By way of comparison the N3 is rated at 10-12 hours using a larger 2500mAh battery and the X1 2nd Gen is capable of closer to 12 hours plus on its 1800mAh rated battery though it cannot decode to the same level as the M2s and its screen is awful in terms of aesthetics and to use. All pale into insignificance when compared to the unbelievable 20 hours plus of the Sony A35 which is a class leader for power consumption.
Inputs & Outputs
All the inputs and outputs of the M2s are housed at the bottom panel of the body with a USB-C port on the left and a 3.5mm stereo jack port on the right. There is no balanced output on the M2s.
The USB-C port covers all your digital options which include USB-DAC (PC or MAC) and OTG functionality (memory or audio). DoP output is also supported on the M2s. The analog 3.5mm jack port is your input for headphones and earphones and doubles also as a line out. You can control which via the system settings menu.
There is no optical or coaxial support but again it is very consistent with other competitor offerings such as the N3 and X1 in terms of physical inputs and outputs.
The M2s has a relatively clean design for controls with the use of slightly raised tactile physical buttons on the left for playback and the Alps dial on the right doubling up as both volume control and OS navigation and selection.
The playback controls play a small role in the OS navigation. You can use previous and next button to quickly jump from one screen to another for long lists and speed up the scrolling process. Rotating the dial will allow you to go through the list of options and clicking it will allow you to confirm the function chosen.
Making Small Feel Big
Certainly, the M2s feels good in the hand but I wish the rotary dial was on the other side as the majority of the quick navigation is done through the dial and power button. This makes it a little fiddly to move the thumb over one side and hold it easily all with one hand.
I say this using the DAP in my left hand which will be the natural position for most to allow the right hand a degree of control over the buttons and IEMs/Headphones.
The likes of Cayin and FiiO have got around this by using front panel controls reducing the amount of thumb stretch from left to right and it does quicken things up a little though at the cost of using a much smaller screen real estate.
One DAP that has quite a similar control philosophy to the M2s is the Sony A35. It also does similar things to the M2s though everything on the A35 is on the right panel making it even more awkward to control in your left hand.
Shanling has opted for the AK4490EQ DAC chip implementation inside the M2s which is a slightly more power hungry but newer chip than the mobile version used by the Cayin N3, the AK4490EN. It probably accounts a little also for the slightly reduced battery consumption.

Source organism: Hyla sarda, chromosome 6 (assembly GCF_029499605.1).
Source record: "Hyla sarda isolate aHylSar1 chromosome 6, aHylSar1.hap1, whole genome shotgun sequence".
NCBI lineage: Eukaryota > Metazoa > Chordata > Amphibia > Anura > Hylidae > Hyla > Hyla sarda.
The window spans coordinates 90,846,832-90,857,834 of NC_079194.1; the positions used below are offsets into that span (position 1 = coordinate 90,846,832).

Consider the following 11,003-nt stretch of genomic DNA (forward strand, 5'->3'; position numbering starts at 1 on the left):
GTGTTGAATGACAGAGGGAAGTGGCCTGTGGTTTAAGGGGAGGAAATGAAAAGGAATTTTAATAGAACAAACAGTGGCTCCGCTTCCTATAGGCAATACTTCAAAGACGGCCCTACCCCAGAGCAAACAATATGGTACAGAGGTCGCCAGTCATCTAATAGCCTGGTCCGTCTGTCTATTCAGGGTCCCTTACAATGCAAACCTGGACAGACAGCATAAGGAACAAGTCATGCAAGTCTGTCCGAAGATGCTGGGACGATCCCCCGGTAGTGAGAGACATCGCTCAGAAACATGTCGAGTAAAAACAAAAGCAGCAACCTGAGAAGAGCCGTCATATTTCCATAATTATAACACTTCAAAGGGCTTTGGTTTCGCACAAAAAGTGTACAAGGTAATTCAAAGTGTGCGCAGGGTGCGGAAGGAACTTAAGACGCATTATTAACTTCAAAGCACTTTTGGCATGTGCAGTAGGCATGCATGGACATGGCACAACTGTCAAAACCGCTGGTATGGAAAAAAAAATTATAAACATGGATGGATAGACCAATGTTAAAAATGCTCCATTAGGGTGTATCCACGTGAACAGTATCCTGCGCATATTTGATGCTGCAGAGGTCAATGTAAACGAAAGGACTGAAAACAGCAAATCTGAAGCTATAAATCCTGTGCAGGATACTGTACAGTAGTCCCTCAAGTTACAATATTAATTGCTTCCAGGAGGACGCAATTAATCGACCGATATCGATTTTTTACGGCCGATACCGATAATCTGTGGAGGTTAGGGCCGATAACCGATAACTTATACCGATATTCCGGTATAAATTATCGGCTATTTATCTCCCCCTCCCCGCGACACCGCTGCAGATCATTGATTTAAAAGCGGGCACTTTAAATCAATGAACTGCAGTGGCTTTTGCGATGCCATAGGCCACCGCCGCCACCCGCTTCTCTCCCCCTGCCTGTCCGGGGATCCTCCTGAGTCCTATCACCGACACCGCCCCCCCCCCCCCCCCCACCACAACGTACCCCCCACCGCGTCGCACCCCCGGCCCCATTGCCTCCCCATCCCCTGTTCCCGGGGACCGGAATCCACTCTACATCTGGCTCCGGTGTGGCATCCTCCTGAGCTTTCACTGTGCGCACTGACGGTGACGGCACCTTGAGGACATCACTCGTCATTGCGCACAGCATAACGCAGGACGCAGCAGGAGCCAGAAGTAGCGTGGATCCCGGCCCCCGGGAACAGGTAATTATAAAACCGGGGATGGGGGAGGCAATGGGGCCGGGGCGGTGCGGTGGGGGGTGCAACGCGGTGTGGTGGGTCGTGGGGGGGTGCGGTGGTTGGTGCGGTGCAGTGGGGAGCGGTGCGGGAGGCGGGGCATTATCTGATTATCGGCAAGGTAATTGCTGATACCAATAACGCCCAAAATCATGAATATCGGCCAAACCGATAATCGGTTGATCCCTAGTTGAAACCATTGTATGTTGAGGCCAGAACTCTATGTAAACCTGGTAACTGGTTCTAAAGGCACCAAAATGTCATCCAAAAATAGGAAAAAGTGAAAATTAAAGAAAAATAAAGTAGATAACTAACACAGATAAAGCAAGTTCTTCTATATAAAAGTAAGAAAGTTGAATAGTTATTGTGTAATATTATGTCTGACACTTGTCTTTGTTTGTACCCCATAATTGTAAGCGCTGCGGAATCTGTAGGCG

I have to have a quiet chuckle about the use of the EQ version inside the M2s since I prattled on about the EN chip allowing Cayin to reduce the size of the N3 to a really portable size. Now we have the M2s using the EQ and it is even smaller than the N3. Such is speed of technology these days.
Decoding rates include 32BIT/384k (Wav and AIFF) in PCM format with DSD native decoding up to DSD256 (DoP up to DSD128) with a very wide range of codec support including DSF, DIFF, SACD-ISO, WAV, AIFF, FLAC, ALAC, APE, WMA, MP3, and OGG.
Shanling has elected though to drop all but 2 of the digital filter options that usually are a feature of the AK4490. I am told there maybe 1 or 2 more added in future firmware though. I am on the fence about that. I respect the added value they can bring to some people but personally I never really use them a huge amount at this price point and prefer to play with filters on more resolving platforms such as the Hugo 2.
For amping the M2s uses a Texas Instruments TPA6120A2 with an output power rating of Output power: 130mW @ 32Ω / 12mW @ 300Ω which is on par with the Cayin N3 amp output though the N3 uses a TI OPA1652 config.
Dynamic range and SNR are also on par with both measuring in at 108dB or greater which means its also a little bit better compared to FiiO’s entry-level player. The amp is also gain switchable with low and high gain options though the differential between the two is not mentioned in the spec sheet.
The interesting number is the output impedance at a more than hefty 4.8Ω. I am not sure why Shanling went with that rating as it’s a bit of a mismatch for sensitive earphones coming in at under 32 ohms. Typically DAP impedance ratings these days should be under 1Ω on 32Ω loads so it is possible that the M2s could introduce a level of coloration on 16 ohm and lower IEMs.
Accessories & Packaging
The M2s retains Shanling’s standard understated black box packing which they have been using for a quite a while. Inside you get a well-protected M2s and underneath the foam presentation layer you get a USB-A to USB-C data/charging cable, a quick play guide, user manual and a memory card reader and plenty of protective screen protectors.
You also get a little dust cap for the headphone jack port which I use all the time. We live in a dust-filled region and I never pass up the chance to get these types of caps for all sorts of ports like jacks, RCA and SPDIF.
Sadly, there is not one of them ready to peel off on the M2s such as you get with FiiO so you will have to apply them yourself. I suck at that; my wife does a great job applying them. I think it’s my hand speed or something.
What is optional is the leather case, though, for US customers, Musicteck the distributor for Shanling, will very kindly throw in a case for free. You can get it in matching colors depending on your choice of DAP or clash, whatever floats your boat. You can get them in black, brown, red or blue. I love the brown but Shanling sent a red one which in this region is lucky and comes out ok in the pics.
I do have a gripe with the leather case. Its rock solid, protects the player very nicely and there is just enough space to get at the controls. However, getting it off is a royal pain. It locks in very tight and the temptation is to get a grip around the dial and yank it off. I would advise against putting pressure there. Instead, dig in around the bottom left and right same time and push out. That works for me every time.
Page 2: Software Impressions